buying a business

Buying a Business 101: Everything You Need to Know

Ezra Cabrera | June 11, 2024


    Thinking about taking the next step and owning your own business?

    Buying an existing business can be a great way to gain a head start and avoid the initial challenges of starting from scratch.

    While starting from scratch is a popular path, buying an existing business can offer a unique set of advantages. It can be a compelling alternative as it usually offers a ready-made customer base, established operations, and a successful track record.

    This guide will walk you through the key steps and considerations involved in buying a business, providing a clear and concise overview of what you need to know.

    What Does It Mean to Buy an Existing Business?

    Buying an existing business involves taking over full ownership and control of a functioning business from its current owner. This includes acquiring:

    • Tangible business assets, such as physical property, equipment, inventory, and other tangible resources used in the business operations.

    • Intangible assets like the company’s established brand, customer base, intellectual property (like patents or trademarks), and any established processes or systems.

    • Liabilities or the financial obligations of the business, such as outstanding loans, accounts payable, other business financials, and any legal claims.

    • Ongoing operations, which means you'll be responsible for managing the day-to-day activities of the business, including employee relations, marketing, sales, and customer service.

    In simpler terms, you're essentially purchasing a ready-made business, complete with its established infrastructure, customer base, and ongoing operations. This can be a great way to gain a head start and avoid the initial challenges of starting a business from scratch.

    Buying an Existing Business Vs. Buying a Franchise

    While buying an existing business means purchasing an established, independent company, buying a franchise means you purchase the rights to operate a branch of an established brand.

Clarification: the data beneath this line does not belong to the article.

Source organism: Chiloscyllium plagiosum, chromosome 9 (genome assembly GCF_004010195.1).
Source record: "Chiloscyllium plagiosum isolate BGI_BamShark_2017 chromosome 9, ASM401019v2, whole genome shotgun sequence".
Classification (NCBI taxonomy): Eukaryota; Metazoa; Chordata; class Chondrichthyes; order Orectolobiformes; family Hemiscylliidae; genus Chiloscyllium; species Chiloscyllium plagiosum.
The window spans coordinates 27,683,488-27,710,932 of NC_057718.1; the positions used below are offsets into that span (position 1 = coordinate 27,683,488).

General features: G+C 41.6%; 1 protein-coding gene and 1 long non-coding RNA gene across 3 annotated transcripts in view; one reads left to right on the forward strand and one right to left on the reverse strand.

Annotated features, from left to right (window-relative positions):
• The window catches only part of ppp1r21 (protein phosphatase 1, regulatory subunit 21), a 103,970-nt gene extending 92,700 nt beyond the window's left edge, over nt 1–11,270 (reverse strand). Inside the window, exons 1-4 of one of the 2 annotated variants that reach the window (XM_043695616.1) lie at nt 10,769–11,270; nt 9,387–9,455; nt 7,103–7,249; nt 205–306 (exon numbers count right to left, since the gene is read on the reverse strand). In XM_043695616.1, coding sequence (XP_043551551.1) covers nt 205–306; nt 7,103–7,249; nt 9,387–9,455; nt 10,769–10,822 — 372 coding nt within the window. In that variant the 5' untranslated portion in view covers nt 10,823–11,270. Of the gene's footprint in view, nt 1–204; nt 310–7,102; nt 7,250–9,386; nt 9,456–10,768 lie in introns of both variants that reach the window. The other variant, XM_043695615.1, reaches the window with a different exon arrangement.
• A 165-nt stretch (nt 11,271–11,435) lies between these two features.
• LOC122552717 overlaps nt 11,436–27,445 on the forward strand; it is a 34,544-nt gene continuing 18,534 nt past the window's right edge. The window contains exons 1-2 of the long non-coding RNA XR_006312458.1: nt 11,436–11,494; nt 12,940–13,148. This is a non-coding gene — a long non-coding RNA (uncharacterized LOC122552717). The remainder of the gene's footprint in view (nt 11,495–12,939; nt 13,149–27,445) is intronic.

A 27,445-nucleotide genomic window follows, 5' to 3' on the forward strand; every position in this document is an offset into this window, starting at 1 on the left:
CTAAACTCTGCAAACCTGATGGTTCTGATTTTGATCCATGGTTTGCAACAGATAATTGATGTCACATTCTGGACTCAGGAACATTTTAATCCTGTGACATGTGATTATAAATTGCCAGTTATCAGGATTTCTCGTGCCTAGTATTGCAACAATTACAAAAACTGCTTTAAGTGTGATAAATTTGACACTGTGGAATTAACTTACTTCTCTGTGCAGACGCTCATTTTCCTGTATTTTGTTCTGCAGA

Franchises come with a recognized name, an established business model, and support from the franchisor. This often includes training, marketing, and ongoing assistance. Franchising offers lower risk compared to starting from scratch, but it comes with certain restrictions. Franchisees must follow the franchisor’s guidelines and operational standards, which limits how much freedom they have in running the business.

    Variable Buying an Existing Business Buying a Franchise
    ControlYou gain complete control over the business, including its operations, marketing, and strategic direction. This allows for greater flexibility and customization, but also requires more independent decision-making.You operate franchisor's established system and brand guidelines. This limits your control over certain aspects, but provides support and proven methods for success.
    SupportYou are largely on your own to navigate challenges and implement changes. However, you may be able to take advantage of existing relationships with suppliers and vendors.The franchisor typically provides ongoing support, training, and marketing resources. This can be invaluable for new entrepeneurs but comes with ongoing fees and royalties.
    Brand RecognitionYou inherit the existing brand reputation, which might be positive or require improvement depending on the business's history.You benefit from the established brand recognition and reputation of the franchise, potentially attracting more customers.
    InvestmentThe initial investment can vary significantly depending on the size and profitability of the business.Franchise fees and royalties add to the initial investment and ongoing costs.

    Pros and Cons of Buying a Business

    It's crucial to weigh the potential benefits against the inherent challenges before deciding.

    Let's explore both sides of the coin to help you determine if buying an existing business aligns with your goals and risk tolerance.


    • Faster Start-Up

      You inherit a ready-made business with established operations, a customer base, and brand recognition. This allows you to start generating revenue and profit sooner than starting from scratch.

    • Proven Track Record